Zuma expected to make new representations on corruption charges

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President Jacob Zuma.  (File, Themba Hadebe, AP)
President Jacob Zuma. (File, Themba Hadebe, AP)

Johannesburg – President Jacob Zuma is expected to submit new representations to the National Prosecuting Authority (NPA) on why he should not face corruption charges.

The NPA had given Zuma until November 30 to make his representations after the Supreme Court of Appeal dismissed Zuma and the NPA's application to appeal a High Court ruling that the 2009 decision to drop corruption charges against him was irrational. 

The ruling made on October 13 came after Zuma and the NPA conceded during arguments that the decision not to prosecute the president was irrational.

NPA spokesperson Luvuyo Mfaku detailed the timeline for Zuma's possible prosecution, including Thursday's deadline for him to say why the prosecuting authority should not charge him with corruption.

The charges relate to Zuma's alleged involvement in the country's multi-billion rand arms deal.

On April 6, 2009, then NPA head Mokotedi Mpshe said recordings of telephone conversations between then Scorpions boss Leonard McCarthy and former NPA boss Bulelani Ngcuka showed political interference in the decision to charge Zuma.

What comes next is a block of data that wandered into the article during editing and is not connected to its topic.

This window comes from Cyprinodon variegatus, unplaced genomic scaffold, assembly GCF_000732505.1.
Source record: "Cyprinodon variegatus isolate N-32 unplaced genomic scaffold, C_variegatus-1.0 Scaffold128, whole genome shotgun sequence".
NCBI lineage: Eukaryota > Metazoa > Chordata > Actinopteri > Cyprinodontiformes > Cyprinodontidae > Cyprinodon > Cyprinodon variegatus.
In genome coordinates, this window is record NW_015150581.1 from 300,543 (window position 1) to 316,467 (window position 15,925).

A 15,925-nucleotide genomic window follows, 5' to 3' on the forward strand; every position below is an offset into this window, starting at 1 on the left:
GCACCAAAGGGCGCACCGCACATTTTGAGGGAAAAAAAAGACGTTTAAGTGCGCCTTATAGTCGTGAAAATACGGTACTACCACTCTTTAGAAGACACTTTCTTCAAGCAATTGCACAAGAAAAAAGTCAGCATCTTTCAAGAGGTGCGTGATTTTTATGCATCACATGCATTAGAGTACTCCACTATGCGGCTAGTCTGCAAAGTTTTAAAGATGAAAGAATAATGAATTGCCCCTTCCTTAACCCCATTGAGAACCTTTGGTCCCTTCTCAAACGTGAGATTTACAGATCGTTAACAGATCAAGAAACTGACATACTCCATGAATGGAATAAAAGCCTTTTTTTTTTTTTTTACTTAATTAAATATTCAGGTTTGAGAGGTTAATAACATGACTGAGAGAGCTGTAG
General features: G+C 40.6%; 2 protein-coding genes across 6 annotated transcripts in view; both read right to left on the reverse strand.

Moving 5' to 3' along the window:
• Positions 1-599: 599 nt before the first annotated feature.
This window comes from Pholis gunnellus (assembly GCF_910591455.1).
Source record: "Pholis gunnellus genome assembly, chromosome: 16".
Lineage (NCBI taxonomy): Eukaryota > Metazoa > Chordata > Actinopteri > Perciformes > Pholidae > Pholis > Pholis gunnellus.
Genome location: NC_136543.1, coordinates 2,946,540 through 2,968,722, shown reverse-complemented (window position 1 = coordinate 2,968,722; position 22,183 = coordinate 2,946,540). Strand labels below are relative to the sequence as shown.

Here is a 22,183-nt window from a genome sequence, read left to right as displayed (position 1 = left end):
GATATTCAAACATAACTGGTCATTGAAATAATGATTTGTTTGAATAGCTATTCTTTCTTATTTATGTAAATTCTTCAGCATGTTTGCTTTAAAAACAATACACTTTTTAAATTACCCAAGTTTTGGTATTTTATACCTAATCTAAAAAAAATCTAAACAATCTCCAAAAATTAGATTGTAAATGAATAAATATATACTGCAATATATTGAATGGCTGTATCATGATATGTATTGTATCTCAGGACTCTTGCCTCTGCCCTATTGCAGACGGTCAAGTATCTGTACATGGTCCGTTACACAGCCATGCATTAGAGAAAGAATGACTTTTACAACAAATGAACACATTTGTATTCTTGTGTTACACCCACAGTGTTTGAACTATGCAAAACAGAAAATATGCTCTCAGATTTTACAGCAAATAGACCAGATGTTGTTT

DA to make its own representations

Mpshe had dropped the charges based on the so-called "spy tapes" presented to him by Zuma's legal team. However, it was never established how Zuma had obtained them.

The charges were subsequently withdrawn, just before Zuma was sworn in for his first term as president.

The NPA said the investigating officer had also been given the deadline of November 30 to report back on the availability of witnesses.

"It was agreed that the investigating officer would require at least 30 days to conduct an initial assessment, prior to reverting to the NPA on the availability of the witnesses and any factor(s) which may or may not impact on the feasibility of the re-enrolment of the matter," Mfaku said.

The DA, which for nine years has been fighting for Zuma to have his day in court, has also been given the opportunity to make representations.

The NPA has also asked Willie Hofmeyr, who was Deputy National Director of Public Prosecutions at the time, to respond to the scathing criticism of his actions in the decision to drop the charges.

Hofmeyr, who was a key player in Mpshe's decision to drop the charges, had deposed an affidavit on behalf of the NPA in the legal challenge.

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